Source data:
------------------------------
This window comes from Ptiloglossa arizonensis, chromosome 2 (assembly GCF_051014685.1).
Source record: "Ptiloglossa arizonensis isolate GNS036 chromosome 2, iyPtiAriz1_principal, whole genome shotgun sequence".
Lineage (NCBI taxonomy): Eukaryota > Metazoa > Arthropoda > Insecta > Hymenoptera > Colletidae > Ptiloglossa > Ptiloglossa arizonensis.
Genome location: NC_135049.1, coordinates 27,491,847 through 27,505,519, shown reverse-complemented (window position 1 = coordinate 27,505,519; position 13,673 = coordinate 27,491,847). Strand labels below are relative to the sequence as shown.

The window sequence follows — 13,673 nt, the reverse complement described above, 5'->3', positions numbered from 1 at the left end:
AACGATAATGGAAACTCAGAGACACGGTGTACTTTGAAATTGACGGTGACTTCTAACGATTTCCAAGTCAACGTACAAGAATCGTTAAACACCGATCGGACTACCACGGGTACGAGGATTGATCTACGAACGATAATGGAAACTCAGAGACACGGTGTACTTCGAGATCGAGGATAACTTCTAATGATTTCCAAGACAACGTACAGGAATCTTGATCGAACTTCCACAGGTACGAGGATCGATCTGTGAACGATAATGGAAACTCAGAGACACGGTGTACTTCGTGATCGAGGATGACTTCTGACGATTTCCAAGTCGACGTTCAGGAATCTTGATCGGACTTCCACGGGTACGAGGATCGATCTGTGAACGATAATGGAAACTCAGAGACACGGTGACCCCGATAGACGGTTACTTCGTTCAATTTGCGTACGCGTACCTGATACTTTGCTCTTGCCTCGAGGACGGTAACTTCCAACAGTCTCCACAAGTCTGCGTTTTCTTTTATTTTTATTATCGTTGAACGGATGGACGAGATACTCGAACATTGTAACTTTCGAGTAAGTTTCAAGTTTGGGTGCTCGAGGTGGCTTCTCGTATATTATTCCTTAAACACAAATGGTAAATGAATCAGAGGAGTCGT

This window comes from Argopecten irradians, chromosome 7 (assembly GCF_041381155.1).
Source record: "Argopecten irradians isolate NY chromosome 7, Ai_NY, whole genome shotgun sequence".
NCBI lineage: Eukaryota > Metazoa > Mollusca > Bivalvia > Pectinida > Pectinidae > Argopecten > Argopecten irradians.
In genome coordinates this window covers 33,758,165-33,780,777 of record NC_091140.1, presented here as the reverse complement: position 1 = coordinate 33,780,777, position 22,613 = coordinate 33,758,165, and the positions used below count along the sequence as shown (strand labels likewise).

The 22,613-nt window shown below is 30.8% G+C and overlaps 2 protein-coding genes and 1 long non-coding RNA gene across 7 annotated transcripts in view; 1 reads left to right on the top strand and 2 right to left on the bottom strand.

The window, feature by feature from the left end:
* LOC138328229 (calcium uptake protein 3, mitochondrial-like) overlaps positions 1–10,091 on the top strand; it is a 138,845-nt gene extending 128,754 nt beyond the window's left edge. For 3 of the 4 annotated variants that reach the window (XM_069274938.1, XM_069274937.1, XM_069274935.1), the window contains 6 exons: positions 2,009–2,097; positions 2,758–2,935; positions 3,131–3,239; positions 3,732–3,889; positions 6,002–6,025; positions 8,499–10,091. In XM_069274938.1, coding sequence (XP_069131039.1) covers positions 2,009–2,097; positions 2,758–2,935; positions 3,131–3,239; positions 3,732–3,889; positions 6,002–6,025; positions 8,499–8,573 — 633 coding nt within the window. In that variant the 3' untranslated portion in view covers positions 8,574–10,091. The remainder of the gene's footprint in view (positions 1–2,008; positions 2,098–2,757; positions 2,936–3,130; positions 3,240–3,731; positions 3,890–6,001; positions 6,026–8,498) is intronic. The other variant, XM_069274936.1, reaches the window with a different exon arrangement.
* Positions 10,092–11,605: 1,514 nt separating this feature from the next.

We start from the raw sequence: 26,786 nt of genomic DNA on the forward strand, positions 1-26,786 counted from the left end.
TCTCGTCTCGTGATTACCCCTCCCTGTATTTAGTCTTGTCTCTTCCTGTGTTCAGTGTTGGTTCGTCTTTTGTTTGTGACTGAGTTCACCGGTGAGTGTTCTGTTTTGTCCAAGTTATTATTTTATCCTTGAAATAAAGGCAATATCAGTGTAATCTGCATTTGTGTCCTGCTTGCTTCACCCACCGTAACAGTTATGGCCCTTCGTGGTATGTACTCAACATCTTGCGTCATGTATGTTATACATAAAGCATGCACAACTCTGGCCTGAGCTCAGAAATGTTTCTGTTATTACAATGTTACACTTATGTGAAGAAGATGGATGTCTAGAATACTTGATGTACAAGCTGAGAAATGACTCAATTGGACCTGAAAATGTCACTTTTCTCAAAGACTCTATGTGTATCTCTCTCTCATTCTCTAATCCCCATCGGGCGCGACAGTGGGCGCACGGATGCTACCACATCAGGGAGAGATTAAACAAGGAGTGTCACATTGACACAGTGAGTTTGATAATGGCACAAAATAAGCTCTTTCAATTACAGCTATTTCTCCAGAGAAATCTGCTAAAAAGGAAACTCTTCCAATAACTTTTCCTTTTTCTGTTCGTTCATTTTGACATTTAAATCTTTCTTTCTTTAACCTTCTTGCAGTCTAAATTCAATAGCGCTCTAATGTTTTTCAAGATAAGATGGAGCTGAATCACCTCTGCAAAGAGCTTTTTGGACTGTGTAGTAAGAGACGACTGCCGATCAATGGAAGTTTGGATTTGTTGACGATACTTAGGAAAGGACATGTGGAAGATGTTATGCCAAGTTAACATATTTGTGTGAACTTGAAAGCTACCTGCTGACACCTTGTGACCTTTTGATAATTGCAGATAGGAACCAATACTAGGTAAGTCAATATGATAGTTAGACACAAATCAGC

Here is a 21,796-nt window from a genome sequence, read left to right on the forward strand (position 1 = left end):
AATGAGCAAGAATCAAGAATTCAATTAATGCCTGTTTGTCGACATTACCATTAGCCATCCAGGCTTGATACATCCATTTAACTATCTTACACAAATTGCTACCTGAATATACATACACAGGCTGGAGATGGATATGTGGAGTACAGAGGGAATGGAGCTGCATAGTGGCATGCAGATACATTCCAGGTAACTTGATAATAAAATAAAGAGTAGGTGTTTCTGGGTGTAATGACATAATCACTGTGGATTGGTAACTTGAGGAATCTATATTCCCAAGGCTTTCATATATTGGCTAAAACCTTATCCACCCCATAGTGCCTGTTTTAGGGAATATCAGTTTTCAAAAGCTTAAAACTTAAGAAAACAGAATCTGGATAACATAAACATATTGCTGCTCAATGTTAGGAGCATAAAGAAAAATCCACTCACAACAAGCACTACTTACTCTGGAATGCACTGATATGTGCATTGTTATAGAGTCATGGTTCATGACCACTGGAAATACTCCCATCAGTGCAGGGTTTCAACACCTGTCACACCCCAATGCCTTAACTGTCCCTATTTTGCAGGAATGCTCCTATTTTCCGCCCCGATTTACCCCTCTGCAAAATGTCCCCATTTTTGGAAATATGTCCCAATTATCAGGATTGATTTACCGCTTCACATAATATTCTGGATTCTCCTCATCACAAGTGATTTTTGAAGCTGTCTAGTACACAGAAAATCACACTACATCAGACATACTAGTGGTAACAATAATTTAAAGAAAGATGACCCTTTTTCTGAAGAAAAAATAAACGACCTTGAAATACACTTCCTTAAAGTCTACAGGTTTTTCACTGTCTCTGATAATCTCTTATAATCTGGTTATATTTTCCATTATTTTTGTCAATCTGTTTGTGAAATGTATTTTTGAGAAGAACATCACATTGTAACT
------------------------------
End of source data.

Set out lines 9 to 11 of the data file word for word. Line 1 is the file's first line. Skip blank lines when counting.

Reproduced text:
NCBI lineage: Eukaryota > Metazoa > Mollusca > Bivalvia > Pectinida > Pectinidae > Argopecten > Argopecten irradians.
In genome coordinates this window covers 33,758,165-33,780,777 of record NC_091140.1, presented here as the reverse complement: position 1 = coordinate 33,780,777, position 22,613 = coordinate 33,758,165, and the positions used below count along the sequence as shown (strand labels likewise).

The 22,613-nt window shown below is 30.8% G+C and overlaps 2 protein-coding genes and 1 long non-coding RNA gene across 7 annotated transcripts in view; 1 reads left to right on the top strand and 2 right to left on the bottom strand.